Veterans Day: What you need to know

Salute_on_Veterans_Day

Veterans Day is one of 10 federally recognized holidays. But if you stopped the proverbial man on the street and asked him to name all the federal holidays, it's likely he'd tick off Christmas and New Year's and the Fourth of July and a few others before he got around to Veterans Day.

That's a shame. Veterans Day is the one day a year set aside to honor military veterans, past and present. And, of course, without Veterans Day, we might not have the freedom to celebrate some of those other holidays.

So what is the history of this holiday?

Veterans Day traces its origins to World War I, when an armistice was reached between the Allied nations and Germany. It went into effect on the 11th hour of the 11th day of the 11th month of 1918. The following year, Nov. 11 became officially known as Armistice Day, a day set aside to honor those who had died in service to the country.

As part of the annual commemoration, there were parades and such. It also became habit for the country to pause at precisely 11 a.m., briefly ceasing all business in honor of the sacrifices of those World War I heroes.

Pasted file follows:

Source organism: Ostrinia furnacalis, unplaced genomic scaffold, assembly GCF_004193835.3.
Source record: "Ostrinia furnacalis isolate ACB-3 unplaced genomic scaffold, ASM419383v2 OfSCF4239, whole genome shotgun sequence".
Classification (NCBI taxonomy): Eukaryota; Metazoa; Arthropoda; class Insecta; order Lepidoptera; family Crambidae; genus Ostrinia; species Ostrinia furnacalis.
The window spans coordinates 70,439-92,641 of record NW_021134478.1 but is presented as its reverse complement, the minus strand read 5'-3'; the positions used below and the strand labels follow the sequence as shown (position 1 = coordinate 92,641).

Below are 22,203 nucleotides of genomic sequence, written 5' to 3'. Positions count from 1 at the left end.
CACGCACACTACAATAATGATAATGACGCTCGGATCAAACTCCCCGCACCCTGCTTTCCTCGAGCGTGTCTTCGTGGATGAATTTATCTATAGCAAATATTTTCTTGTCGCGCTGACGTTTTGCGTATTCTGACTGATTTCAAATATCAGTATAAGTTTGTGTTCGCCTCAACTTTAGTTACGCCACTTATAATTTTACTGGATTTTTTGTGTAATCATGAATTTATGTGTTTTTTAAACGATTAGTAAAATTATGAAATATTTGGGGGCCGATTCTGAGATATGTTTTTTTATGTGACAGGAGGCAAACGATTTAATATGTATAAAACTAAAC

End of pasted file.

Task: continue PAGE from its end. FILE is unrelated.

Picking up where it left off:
Fast forward to 1954. The valor of U.S. forces in World War II led to a movement to expand the holiday to honor all soldiers, past and present. And in that year, President Dwight D. Eisenhower did just that, signing legislation that turned Armistice Day into Veterans Day.

Today, Veterans Day will compete for national attention with a quirk of the calendar. At some point today it will be 11:11:11 on 11/11/11.

Brides are rushing to Las Vegas to make it a wedding day to remember. Numerology experts are making note of its palindromic sensibilities. Hollywood is unleashing a horror film, "11-11-11," reinforcing some suspicions that the proliferation of elevens has a dark side.

But you can commemorate the day in a different fashion, if you choose.

You can look past all the "11" hoopla at 11 a.m. today and pause for a moment or two to express gratitude for all U.S. servicemen and women, past and present.

 

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-- Rene Lynch
Twitter / renelynch

Photo: Stephen Bridges, who served with the Army National Guard in Iraq in 2006-07, salutes as he and his sons watch a Veterans Day parade in South Jacksonville, Ill. Credit: Robert Leistra / Jacksonville Journal-Courier

Video: A Veterans Day video released by the Department of Veterans Affairs.

 
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Rene Lynch has been an editor and writer in Metro, Sports, Business, Calendar and Food. @ReneLynch

As an editor and reporter, Michael Muskal has covered local, national, economic and foreign issues at three newspapers, including the Los Angeles Times. @latimesmuskal


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